Widespread protestations have been heard from Maine about the federal designation of Atlantic salmon as an endangered species and the inclusion of the Androscoggin, Penobscot and Kennebec river watersheds as areas where it is now protected.

While there is broad support for restoring Atlantic salmon to sustainable levels, there is an equally broad consensus that a strict, unyielding federal mandate is the wrong vehicle to do so.

We agree. While federal attention on the Atlantic salmon and the Androscoggin is pleasant and overdue, yanking the control of replenishing this symbolic species away from Maine-based groups was unwarranted. Washington should be ready to assist in-state efforts, not overtake them, especially by levying what’s essentially an unfunded mandate upon a vast territory.

It’s little coincidence that Maine’s top elected officials, in issuing statements critical of the designation, said if the federal governments wishes to pursue this course, it should also appropriate the requisite funding and regulatory authority to assure compliance. Either pay or please get out of the way. This is ultimately sensible; the studies, science and infrastructure needed to restore salmon won’t pay for themselves. 

There is also the question of success. While sustainability is the oft-stated goal, the term itself is vague. A truly sustainable Atlantic salmon population hasn’t been seen in Maine rivers for perhaps 200 years. What is the 21st-century equivalent?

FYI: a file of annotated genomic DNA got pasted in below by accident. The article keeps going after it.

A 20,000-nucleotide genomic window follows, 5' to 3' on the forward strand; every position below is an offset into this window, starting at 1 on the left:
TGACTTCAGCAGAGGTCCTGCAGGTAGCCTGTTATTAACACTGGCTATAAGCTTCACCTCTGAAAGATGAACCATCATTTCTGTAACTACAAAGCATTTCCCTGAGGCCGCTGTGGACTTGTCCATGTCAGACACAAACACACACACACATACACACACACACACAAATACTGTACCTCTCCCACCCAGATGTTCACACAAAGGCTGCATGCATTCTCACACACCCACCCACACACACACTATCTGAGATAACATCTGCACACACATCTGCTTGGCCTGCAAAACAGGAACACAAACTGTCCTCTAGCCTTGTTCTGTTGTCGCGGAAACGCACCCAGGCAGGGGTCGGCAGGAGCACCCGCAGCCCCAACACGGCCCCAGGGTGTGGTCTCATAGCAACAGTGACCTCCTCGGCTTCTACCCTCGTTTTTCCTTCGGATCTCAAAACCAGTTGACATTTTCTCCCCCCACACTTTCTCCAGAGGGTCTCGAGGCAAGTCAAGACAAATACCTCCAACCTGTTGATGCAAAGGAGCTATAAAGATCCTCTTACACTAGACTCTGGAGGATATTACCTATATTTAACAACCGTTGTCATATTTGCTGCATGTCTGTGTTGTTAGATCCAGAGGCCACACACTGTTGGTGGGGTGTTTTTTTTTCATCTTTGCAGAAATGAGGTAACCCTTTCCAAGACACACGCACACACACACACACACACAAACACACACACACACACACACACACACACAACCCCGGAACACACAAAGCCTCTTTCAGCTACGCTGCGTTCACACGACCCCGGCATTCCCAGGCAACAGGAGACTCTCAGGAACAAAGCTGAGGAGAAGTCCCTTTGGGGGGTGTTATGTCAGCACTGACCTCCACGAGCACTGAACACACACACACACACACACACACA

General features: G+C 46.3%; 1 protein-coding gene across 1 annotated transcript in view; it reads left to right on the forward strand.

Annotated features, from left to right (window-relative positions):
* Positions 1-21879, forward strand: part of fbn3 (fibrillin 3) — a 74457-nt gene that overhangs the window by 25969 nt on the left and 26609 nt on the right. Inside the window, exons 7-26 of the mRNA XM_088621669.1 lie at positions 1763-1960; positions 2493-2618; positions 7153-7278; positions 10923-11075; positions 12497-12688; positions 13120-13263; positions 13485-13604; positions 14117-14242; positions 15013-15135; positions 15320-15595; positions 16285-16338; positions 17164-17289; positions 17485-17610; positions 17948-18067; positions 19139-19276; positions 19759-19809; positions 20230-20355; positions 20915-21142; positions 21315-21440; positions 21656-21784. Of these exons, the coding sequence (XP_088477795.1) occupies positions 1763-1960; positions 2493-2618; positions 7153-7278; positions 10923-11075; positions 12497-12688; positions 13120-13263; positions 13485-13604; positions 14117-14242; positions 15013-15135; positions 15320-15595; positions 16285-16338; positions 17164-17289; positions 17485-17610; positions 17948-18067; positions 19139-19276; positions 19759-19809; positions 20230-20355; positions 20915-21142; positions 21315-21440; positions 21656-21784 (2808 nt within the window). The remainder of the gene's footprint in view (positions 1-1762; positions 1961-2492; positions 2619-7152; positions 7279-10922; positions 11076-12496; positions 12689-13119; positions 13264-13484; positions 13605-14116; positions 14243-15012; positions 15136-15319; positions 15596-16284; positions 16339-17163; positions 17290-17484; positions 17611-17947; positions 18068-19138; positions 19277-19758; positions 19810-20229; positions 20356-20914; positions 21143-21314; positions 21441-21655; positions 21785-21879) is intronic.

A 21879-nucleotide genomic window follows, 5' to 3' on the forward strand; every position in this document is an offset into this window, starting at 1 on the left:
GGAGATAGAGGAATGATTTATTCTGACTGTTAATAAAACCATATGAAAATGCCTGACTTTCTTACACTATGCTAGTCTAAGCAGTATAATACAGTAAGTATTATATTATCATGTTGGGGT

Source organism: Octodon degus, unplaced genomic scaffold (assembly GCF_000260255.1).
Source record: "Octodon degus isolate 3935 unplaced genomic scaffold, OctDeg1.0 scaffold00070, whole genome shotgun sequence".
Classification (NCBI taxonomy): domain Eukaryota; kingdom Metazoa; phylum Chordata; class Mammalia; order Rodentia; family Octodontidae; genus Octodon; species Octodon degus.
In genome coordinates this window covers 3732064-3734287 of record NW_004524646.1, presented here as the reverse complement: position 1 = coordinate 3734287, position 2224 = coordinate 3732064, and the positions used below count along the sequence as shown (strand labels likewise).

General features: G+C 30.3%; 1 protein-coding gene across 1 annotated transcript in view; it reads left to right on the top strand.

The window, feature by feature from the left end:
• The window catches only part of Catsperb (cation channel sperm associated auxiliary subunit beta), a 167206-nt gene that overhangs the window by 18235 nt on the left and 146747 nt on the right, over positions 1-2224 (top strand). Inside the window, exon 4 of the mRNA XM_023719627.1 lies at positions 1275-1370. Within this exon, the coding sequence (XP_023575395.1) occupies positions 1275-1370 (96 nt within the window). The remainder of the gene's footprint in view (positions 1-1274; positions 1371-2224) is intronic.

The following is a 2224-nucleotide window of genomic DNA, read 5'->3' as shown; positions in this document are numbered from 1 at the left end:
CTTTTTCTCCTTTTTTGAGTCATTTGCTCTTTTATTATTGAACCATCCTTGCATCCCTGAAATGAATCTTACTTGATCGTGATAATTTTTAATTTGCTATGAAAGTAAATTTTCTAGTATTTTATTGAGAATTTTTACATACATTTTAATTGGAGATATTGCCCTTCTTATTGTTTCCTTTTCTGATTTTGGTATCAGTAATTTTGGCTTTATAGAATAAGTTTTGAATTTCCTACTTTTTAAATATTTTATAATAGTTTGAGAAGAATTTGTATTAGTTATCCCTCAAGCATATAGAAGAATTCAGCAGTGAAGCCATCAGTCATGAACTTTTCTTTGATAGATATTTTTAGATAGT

Otherwise, mashing the throttle on Atlantic salmon restoration is only a feel-good story, which may — by uniting river advocates, government and industry — against a common foe force tentative partnerships to solidify. Yet this scenario could, as well, threaten efforts by alienating stakeholders and removing local considerations from the overall management of these watersheds.


This is important for the Androscoggin, which has a unique position as both a burgeoning recreational and proven industrial resource. The communities of its watershed need a preservation of that equanimity and collaboration — tilting too much toward either favor may cause more harm than good.

This is where the federal designation’s 50,000-foot view of the salmon restoration timeline is unhelpful, especially considering the designation was not just prompted by science alone, but by litigation. This is a shallow precedent. We must do what works, not what settles a lawsuit.

And by all accounts, what’s been occurring in Maine is working. Though fish numbers are small — some 2,300 wild salmon returned to spawn in Maine rivers in 2008 – they are growing. Even the mere 20-30 salmon that appeared at the fish ladder on the Androscoggin in Brunswick last year were hailed as a victory, albeit a tiny one. These numbers must grow, but not at the expense of current restoration efforts or future needs for Maine’s rivers.

Maine is on the precipice of a second industrial river revolution, with its copious potential for hydropower. These three rivers will likely never be the pristine wilderness watersheds of yore; but they will certainly be used smarter, with less harm to the overall ecosystem, for the most benefit going forward. We’re not going back to the old days of pollution, or the older days when the rivers were swollen with salmon.

Groups that have been working for Maine’s rivers understand this scenario well. It’s uncertain that Washington does.


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